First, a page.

They're two of the most mysterious and least-known about objects in the universe.
But an international team of scientists have for the first time detected the moment a black hole and a neutron star collided in space, not just once but twice.
The collision was detected more than 1 billion light years away from Earth, using specialist gravitational wave observatories in the US and Italy.
The detections were recorded in January 2020, with one of the collisions involving a black hole nine times the size of the Sun and a neutron star that was double the Sun's mass.
A neutron star is a large star that has undergone a supernova, or star explosion, where it collapses under its own gravitational field, but is not heavy enough to form a black hole in its own right.
More than 1000 scientists from across the world worked on the project to help detect the collision, including about 100 Australians.
Among them was Australian National University distinguished professor Susan Scott, who said the collision's detection was a major step forward.
"A black hole is the densest object in the universe, and we don't know what happens in the centre, and then with a neutron star, it's another of the densest objects in the universe, and we can't produce the conditions of the star on earth because it's so dense," she said.
"By watching the objects collide together we can hope to better understand the materials that make up a neutron star."
While the collision is between two of the largest objects in the universe, it's still the black hole that comes on top after they crash together.
"In this case, as the neutron star got closer and it approached the event horizon of the black hole, it gets swallowed up," Professor Scott said.
"It is quite surprising to get two close up.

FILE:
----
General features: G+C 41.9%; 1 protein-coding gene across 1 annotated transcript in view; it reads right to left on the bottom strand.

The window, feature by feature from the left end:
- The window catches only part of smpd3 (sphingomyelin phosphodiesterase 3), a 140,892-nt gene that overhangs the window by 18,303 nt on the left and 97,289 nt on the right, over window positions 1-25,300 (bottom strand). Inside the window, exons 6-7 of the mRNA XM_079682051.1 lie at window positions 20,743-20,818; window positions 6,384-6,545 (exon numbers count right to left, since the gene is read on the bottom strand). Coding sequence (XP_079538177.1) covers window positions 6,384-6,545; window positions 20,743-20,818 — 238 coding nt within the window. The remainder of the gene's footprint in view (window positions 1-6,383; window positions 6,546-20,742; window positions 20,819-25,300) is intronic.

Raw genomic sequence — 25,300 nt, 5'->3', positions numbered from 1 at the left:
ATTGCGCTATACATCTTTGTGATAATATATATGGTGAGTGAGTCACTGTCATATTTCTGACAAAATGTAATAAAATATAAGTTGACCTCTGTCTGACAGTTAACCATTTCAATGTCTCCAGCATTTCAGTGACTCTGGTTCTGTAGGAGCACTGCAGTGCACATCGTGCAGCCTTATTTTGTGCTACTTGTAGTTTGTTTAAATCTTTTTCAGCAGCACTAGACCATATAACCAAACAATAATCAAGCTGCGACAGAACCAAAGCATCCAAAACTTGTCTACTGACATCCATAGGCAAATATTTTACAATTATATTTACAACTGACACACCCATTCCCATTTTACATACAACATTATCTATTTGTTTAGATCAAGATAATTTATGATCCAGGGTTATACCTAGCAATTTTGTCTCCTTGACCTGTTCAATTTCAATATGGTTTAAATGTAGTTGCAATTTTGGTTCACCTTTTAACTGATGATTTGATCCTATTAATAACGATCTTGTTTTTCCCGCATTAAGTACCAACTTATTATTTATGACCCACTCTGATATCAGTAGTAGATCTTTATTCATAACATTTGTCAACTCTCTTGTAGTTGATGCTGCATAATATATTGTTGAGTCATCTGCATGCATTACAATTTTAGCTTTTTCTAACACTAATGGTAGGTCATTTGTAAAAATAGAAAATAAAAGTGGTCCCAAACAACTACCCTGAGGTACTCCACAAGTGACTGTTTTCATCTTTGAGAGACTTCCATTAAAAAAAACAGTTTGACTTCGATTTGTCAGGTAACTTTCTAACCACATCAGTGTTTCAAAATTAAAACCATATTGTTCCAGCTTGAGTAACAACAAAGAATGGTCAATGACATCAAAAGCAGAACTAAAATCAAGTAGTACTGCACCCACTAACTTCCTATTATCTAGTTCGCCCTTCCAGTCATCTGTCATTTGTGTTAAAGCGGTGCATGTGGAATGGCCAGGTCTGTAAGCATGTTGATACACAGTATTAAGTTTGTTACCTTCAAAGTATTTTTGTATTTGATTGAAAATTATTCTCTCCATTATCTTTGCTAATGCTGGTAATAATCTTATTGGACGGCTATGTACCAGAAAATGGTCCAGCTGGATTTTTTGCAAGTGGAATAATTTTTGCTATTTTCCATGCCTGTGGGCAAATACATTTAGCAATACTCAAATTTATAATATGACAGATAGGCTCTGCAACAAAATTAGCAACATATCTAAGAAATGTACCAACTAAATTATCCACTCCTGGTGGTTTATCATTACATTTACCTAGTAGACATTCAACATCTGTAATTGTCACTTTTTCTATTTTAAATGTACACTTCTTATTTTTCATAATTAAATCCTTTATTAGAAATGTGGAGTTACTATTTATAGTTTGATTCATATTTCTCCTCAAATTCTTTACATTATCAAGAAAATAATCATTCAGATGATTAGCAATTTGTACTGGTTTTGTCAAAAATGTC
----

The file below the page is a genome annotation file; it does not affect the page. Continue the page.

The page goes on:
"Each collision isn't just the coming together of two massive and dense objects. It's really like Pac-Man, with a black hole swallowing its companion neutron star hole."
Due to the density of both the black hole and the neutron stars, gravitational wave observatories were able to detect the collision even from as far away as 1 billion light years.
While neutron stars are not in our solar system, the stars have been detected in the Milky Way.
The discovery comes just a few years after the first recorded instance of two black holes colliding in 2015 and the first detection of two neutron stars crashing into each other in 2017.
Professor Scott said the two types of celestial objects had never been recorded as crashing into one another, which made the discovery even more significant.
"We feel like this is just the start, this is a new window on the universe that has never been accessed before," she said. "We want to go on observing these systems colliding because we feel there's going to be so much more understanding of these mysterious objects."
The findings are published in The Astrophysics Journal Letters.
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